“The parade is a tool, and one reason the Haredim stopped opposing it is that the LGBT discourse has entered the Haredi street,” said one transgender participant. “When the Haredim opposed it the Gay Hotline received many calls from Haredim who wanted to come out. Our aim, and you might oppose this, is to raise awareness, for people to know that such things exist.”
The Haredi woman raised a common argument. “There’s no problem with what you do in the privacy of your homes. It all begins and ends with the provocation. I’m talking about the Tel Aviv parade, which is very exhibitionist, and that’s unacceptable to Haredim. If you didn’t walk around waving the rainbow flag with feathers on your head I’m not sure there’d be such opposition,” she said.
“To us it’s not a provocation,” responded an LGBT representative, a formerly Haredi man.
The ultra-Orthodox participants agreed that Haredim do not protest loudly against the pride parades, mainly so as not to call attention to the events. “On one hand the parade helps people in distress, give legitimacy. On the other hand it can take some confused people and throw them into the mix. Instead of having a conventional family, such a person will follow a different path,” said the well-known Haredi figure.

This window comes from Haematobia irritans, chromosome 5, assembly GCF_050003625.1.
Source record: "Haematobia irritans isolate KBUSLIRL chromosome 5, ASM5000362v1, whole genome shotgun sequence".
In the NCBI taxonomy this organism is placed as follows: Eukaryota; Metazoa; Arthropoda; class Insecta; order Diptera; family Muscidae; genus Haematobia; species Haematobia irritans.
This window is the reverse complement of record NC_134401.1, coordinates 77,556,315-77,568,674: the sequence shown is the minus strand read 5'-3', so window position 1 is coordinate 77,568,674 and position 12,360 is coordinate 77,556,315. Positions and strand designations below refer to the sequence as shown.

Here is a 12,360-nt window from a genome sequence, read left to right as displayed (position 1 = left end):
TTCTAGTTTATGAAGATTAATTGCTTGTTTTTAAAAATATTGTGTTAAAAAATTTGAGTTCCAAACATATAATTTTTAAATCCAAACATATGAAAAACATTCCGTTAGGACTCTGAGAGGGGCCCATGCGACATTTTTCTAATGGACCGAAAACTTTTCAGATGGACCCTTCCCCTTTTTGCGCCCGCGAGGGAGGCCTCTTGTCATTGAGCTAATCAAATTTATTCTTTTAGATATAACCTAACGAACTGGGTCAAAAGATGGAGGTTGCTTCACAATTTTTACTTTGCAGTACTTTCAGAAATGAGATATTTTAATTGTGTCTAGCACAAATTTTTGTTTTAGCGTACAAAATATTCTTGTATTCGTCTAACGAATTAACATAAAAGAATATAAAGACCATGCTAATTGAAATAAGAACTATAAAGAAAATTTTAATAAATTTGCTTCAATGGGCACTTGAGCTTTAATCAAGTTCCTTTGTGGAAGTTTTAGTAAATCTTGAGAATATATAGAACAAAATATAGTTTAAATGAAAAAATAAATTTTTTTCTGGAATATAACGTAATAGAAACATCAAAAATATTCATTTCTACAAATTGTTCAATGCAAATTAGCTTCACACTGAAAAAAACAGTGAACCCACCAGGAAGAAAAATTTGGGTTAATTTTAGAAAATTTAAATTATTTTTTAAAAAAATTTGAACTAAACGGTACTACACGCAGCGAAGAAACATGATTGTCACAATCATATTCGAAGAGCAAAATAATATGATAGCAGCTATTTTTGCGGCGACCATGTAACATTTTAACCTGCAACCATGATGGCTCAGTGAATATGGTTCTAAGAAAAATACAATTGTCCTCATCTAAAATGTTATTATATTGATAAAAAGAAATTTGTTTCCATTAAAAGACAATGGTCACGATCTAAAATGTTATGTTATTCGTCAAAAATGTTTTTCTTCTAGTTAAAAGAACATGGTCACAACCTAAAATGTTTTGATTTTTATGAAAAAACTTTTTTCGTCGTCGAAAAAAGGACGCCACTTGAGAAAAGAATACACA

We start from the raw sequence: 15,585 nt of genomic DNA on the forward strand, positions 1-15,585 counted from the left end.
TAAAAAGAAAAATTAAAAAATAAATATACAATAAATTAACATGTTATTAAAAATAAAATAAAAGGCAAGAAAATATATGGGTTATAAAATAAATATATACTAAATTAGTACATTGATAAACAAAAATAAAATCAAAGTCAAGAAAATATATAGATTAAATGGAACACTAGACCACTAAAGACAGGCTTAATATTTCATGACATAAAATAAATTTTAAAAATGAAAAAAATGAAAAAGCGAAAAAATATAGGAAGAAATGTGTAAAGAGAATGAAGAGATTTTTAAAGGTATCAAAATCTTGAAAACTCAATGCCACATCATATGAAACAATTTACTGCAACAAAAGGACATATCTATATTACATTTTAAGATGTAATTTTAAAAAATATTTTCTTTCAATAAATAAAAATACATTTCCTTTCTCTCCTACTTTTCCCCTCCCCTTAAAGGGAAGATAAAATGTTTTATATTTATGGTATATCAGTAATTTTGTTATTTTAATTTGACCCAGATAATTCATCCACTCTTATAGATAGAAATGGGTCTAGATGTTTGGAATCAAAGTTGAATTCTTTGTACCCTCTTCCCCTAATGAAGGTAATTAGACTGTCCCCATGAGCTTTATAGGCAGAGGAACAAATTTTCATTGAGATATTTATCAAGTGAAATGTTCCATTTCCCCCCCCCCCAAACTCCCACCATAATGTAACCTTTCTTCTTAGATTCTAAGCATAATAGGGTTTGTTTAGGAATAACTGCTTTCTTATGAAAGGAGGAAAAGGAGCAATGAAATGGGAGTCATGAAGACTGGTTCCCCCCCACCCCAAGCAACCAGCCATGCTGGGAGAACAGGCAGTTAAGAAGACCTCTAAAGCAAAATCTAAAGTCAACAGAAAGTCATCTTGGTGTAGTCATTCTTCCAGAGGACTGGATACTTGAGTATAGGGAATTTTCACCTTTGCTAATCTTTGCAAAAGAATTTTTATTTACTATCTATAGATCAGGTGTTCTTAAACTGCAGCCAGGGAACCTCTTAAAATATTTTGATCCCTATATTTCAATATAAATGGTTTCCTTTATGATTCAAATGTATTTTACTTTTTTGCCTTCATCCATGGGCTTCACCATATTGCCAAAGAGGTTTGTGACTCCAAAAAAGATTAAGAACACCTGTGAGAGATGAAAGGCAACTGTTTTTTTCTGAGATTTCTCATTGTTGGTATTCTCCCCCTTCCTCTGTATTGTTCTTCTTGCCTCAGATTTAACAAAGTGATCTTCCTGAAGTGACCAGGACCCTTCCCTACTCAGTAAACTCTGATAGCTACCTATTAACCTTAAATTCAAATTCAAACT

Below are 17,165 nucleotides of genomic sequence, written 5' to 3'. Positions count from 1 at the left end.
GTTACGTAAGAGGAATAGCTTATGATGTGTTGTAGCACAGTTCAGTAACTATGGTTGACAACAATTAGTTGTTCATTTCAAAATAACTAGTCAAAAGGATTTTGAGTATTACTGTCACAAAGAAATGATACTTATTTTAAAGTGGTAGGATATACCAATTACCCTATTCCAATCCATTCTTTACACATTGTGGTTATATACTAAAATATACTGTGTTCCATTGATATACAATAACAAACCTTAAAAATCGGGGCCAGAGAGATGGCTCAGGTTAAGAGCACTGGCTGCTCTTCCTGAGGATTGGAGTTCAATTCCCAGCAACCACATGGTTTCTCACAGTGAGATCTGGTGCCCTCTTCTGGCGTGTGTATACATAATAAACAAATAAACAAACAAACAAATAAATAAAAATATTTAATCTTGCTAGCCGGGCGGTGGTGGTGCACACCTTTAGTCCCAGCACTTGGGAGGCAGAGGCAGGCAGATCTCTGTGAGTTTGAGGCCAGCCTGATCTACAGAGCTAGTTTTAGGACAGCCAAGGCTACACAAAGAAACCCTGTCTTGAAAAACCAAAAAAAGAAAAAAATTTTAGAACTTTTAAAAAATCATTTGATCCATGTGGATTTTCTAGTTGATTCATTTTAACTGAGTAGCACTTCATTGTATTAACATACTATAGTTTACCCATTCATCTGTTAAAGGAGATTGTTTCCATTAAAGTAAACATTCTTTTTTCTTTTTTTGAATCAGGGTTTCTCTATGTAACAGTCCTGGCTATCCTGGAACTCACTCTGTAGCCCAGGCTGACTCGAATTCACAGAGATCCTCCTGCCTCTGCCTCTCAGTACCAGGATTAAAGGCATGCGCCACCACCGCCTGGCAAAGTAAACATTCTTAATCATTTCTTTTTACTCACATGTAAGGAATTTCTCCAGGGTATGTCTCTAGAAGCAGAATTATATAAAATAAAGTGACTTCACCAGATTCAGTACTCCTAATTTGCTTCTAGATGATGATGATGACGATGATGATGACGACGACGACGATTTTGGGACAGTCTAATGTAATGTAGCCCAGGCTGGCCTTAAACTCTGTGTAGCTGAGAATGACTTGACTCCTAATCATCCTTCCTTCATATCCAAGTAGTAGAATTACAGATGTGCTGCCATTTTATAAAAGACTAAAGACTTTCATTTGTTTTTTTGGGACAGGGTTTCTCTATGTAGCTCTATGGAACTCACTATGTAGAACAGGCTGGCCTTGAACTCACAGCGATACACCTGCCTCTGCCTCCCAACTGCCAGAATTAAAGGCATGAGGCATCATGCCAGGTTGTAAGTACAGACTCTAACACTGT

“Growing up gay is a nightmare anywhere, dealing with loneliness,” a prominent LGBT activist countered. “You’re alone even in your own home,” facing discrimination from your family, he said, adding that Haredim had no reason to fear the community. “We’re not a missionary movement, we don’t have an interest in growing.”
While the word “fear” was often voiced by the Haredim, among the LGBT participants “hope” may have been used the most. “I had no trepidation about the meeting,” a prominent lesbian activist said. “I’ve been walking around with a really bad feeling all week. It’s almost a week since the parade, with violence, incitement and hatred everywhere. This meeting gives me hope.
After all, we’re a single community of human beings, we’re all equal. This meeting opens a small door to the reality I’d like to live in.”
The participants decide to continue to meet, with an eye to larger, monthly gatherings. They also decided not to publicize the names of participants, in order to preclude pressure aimed at ending the dialogue. One participant suggested that the next meeting be held in Bnei Brak. “I promise everyone that as long as you don’t come with [rainbow] flags, it’ll be fine,” he said.